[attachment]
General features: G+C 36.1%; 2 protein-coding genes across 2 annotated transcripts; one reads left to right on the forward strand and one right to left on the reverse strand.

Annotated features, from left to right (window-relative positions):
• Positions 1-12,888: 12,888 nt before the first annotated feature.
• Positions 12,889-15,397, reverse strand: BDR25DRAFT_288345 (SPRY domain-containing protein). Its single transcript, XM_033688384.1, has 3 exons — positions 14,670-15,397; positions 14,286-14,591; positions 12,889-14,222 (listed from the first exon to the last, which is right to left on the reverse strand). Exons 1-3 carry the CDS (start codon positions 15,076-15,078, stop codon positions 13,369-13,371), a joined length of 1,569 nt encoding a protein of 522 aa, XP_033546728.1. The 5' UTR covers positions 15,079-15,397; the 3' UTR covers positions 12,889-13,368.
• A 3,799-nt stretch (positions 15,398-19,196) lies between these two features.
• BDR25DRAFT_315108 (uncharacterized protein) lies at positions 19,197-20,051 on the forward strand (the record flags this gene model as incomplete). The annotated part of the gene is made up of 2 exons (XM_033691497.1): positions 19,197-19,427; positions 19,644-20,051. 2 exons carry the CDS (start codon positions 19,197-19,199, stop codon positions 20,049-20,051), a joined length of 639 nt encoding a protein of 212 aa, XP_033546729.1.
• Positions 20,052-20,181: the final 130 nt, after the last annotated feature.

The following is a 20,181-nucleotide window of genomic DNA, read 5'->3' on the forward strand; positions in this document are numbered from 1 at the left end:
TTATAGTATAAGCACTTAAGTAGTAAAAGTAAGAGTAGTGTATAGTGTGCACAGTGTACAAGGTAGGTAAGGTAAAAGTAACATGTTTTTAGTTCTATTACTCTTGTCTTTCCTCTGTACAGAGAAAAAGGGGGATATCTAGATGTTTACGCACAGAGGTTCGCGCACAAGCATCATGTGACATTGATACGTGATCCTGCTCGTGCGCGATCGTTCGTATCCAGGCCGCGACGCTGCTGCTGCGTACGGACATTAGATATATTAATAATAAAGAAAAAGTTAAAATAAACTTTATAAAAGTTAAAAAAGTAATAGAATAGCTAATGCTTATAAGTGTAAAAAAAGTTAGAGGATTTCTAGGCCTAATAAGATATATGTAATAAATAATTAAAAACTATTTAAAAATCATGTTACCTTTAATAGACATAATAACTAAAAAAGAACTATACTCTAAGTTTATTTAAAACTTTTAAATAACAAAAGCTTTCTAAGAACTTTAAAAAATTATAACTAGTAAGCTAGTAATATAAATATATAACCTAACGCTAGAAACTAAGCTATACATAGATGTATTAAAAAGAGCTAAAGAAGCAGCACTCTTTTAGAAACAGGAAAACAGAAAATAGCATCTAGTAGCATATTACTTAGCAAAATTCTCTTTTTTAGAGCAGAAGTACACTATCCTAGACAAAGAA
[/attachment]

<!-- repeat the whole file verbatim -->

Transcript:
General features: G+C 36.1%; 2 protein-coding genes across 2 annotated transcripts; one reads left to right on the forward strand and one right to left on the reverse strand.

Annotated features, from left to right (window-relative positions):
• Positions 1-12,888: 12,888 nt before the first annotated feature.
• Positions 12,889-15,397, reverse strand: BDR25DRAFT_288345 (SPRY domain-containing protein). Its single transcript, XM_033688384.1, has 3 exons — positions 14,670-15,397; positions 14,286-14,591; positions 12,889-14,222 (listed from the first exon to the last, which is right to left on the reverse strand). Exons 1-3 carry the CDS (start codon positions 15,076-15,078, stop codon positions 13,369-13,371), a joined length of 1,569 nt encoding a protein of 522 aa, XP_033546728.1. The 5' UTR covers positions 15,079-15,397; the 3' UTR covers positions 12,889-13,368.
• A 3,799-nt stretch (positions 15,398-19,196) lies between these two features.
• BDR25DRAFT_315108 (uncharacterized protein) lies at positions 19,197-20,051 on the forward strand (the record flags this gene model as incomplete). The annotated part of the gene is made up of 2 exons (XM_033691497.1): positions 19,197-19,427; positions 19,644-20,051. 2 exons carry the CDS (start codon positions 19,197-19,199, stop codon positions 20,049-20,051), a joined length of 639 nt encoding a protein of 212 aa, XP_033546729.1.
• Positions 20,052-20,181: the final 130 nt, after the last annotated feature.

The following is a 20,181-nucleotide window of genomic DNA, read 5'->3' on the forward strand; positions in this document are numbered from 1 at the left end:
TTATAGTATAAGCACTTAAGTAGTAAAAGTAAGAGTAGTGTATAGTGTGCACAGTGTACAAGGTAGGTAAGGTAAAAGTAACATGTTTTTAGTTCTATTACTCTTGTCTTTCCTCTGTACAGAGAAAAAGGGGGATATCTAGATGTTTACGCACAGAGGTTCGCGCACAAGCATCATGTGACATTGATACGTGATCCTGCTCGTGCGCGATCGTTCGTATCCAGGCCGCGACGCTGCTGCTGCGTACGGACATTAGATATATTAATAATAAAGAAAAAGTTAAAATAAACTTTATAAAAGTTAAAAAAGTAATAGAATAGCTAATGCTTATAAGTGTAAAAAAAGTTAGAGGATTTCTAGGCCTAATAAGATATATGTAATAAATAATTAAAAACTATTTAAAAATCATGTTACCTTTAATAGACATAATAACTAAAAAAGAACTATACTCTAAGTTTATTTAAAACTTTTAAATAACAAAAGCTTTCTAAGAACTTTAAAAAATTATAACTAGTAAGCTAGTAATATAAATATATAACCTAACGCTAGAAACTAAGCTATACATAGATGTATTAAAAAGAGCTAAAGAAGCAGCACTCTTTTAGAAACAGGAAAACAGAAAATAGCATCTAGTAGCATATTACTTAGCAAAATTCTCTTTTTTAGAGCAGAAGTACACTATCCTAGACAAAGAA